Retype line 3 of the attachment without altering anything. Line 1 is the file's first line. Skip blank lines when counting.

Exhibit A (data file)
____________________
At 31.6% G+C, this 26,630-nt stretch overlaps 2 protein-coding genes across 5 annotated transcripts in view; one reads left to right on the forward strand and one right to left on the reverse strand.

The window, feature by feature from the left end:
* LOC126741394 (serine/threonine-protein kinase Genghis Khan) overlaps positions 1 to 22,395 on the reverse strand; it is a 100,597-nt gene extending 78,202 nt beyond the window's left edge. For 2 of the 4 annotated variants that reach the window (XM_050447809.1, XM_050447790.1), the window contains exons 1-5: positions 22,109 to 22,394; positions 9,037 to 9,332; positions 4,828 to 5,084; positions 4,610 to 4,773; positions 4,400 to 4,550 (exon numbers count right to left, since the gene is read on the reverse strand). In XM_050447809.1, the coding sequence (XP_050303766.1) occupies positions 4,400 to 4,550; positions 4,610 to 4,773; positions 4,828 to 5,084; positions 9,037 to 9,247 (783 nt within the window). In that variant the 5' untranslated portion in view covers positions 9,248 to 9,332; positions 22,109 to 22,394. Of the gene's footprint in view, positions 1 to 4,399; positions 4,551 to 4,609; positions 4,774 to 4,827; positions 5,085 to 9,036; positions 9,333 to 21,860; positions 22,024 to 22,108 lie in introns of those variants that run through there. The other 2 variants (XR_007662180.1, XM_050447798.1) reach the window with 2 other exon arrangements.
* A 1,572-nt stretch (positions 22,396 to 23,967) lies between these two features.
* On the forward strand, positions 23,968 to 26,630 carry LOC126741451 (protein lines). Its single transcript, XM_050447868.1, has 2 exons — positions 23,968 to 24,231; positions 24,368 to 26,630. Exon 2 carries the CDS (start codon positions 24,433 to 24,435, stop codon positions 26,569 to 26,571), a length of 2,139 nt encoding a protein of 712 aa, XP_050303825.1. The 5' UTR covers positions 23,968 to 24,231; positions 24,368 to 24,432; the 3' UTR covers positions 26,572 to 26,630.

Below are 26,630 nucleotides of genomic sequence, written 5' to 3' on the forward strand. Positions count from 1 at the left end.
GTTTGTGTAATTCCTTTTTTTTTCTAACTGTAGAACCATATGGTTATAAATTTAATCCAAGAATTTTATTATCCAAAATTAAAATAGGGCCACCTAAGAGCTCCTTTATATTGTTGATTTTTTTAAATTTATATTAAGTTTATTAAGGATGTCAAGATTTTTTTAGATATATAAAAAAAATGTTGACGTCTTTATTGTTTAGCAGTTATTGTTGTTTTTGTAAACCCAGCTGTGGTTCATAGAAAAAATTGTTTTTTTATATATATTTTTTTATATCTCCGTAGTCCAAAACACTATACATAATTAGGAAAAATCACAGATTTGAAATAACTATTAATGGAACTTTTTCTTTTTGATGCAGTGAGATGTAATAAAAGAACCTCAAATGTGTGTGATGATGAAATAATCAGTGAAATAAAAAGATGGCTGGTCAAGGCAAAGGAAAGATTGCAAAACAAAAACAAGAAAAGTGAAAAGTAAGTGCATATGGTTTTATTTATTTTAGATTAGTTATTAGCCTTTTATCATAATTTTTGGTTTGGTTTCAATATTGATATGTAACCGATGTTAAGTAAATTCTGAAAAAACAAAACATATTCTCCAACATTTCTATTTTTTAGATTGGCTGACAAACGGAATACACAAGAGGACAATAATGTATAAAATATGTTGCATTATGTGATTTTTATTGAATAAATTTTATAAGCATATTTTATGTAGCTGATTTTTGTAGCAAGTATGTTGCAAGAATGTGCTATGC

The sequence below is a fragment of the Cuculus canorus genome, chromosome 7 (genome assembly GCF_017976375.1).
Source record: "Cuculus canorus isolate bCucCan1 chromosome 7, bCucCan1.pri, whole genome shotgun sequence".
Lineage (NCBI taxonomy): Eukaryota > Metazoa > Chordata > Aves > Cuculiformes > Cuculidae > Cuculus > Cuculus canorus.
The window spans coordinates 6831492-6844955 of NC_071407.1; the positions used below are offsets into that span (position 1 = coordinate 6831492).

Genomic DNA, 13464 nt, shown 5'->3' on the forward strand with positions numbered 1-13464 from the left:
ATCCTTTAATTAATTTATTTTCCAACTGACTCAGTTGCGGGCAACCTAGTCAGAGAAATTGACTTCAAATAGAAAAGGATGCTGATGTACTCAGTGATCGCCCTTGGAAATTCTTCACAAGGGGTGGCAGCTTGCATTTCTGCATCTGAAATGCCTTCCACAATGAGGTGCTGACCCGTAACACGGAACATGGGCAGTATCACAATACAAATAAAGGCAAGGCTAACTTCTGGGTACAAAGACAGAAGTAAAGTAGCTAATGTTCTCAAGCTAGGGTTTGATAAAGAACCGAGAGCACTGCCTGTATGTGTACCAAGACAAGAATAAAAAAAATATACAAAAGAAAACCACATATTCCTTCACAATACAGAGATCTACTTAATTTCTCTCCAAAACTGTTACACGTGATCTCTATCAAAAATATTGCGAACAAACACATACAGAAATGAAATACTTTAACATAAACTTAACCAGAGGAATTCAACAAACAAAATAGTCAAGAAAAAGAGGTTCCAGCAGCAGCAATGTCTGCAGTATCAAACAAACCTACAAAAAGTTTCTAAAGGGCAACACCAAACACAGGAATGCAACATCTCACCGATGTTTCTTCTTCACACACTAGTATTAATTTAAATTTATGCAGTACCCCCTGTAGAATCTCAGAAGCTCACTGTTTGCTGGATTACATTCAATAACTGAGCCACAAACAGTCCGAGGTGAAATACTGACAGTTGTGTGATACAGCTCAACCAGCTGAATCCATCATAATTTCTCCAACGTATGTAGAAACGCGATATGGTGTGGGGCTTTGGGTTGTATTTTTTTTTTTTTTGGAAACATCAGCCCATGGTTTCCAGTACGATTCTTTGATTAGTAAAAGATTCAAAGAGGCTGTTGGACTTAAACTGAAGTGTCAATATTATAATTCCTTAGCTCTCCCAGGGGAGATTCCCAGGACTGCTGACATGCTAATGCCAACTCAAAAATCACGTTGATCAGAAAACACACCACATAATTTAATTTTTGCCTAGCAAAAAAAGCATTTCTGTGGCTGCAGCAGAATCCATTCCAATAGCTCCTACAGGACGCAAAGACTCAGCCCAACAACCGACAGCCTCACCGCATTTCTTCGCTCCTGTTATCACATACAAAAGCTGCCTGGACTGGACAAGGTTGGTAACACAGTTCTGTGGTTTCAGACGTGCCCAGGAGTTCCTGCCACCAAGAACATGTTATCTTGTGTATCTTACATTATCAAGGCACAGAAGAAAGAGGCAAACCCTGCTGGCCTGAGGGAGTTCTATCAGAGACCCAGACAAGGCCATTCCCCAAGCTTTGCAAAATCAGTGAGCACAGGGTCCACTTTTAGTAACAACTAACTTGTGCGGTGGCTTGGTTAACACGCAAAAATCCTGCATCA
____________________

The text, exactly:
* LOC126741394 (serine/threonine-protein kinase Genghis Khan) overlaps positions 1 to 22,395 on the reverse strand; it is a 100,597-nt gene extending 78,202 nt beyond the window's left edge. For 2 of the 4 annotated variants that reach the window (XM_050447809.1, XM_050447790.1), the window contains exons 1-5: positions 22,109 to 22,394; positions 9,037 to 9,332; positions 4,828 to 5,084; positions 4,610 to 4,773; positions 4,400 to 4,550 (exon numbers count right to left, since the gene is read on the reverse strand). In XM_050447809.1, the coding sequence (XP_050303766.1) occupies positions 4,400 to 4,550; positions 4,610 to 4,773; positions 4,828 to 5,084; positions 9,037 to 9,247 (783 nt within the window). In that variant the 5' untranslated portion in view covers positions 9,248 to 9,332; positions 22,109 to 22,394. Of the gene's footprint in view, positions 1 to 4,399; positions 4,551 to 4,609; positions 4,774 to 4,827; positions 5,085 to 9,036; positions 9,333 to 21,860; positions 22,024 to 22,108 lie in introns of those variants that run through there. The other 2 variants (XR_007662180.1, XM_050447798.1) reach the window with 2 other exon arrangements.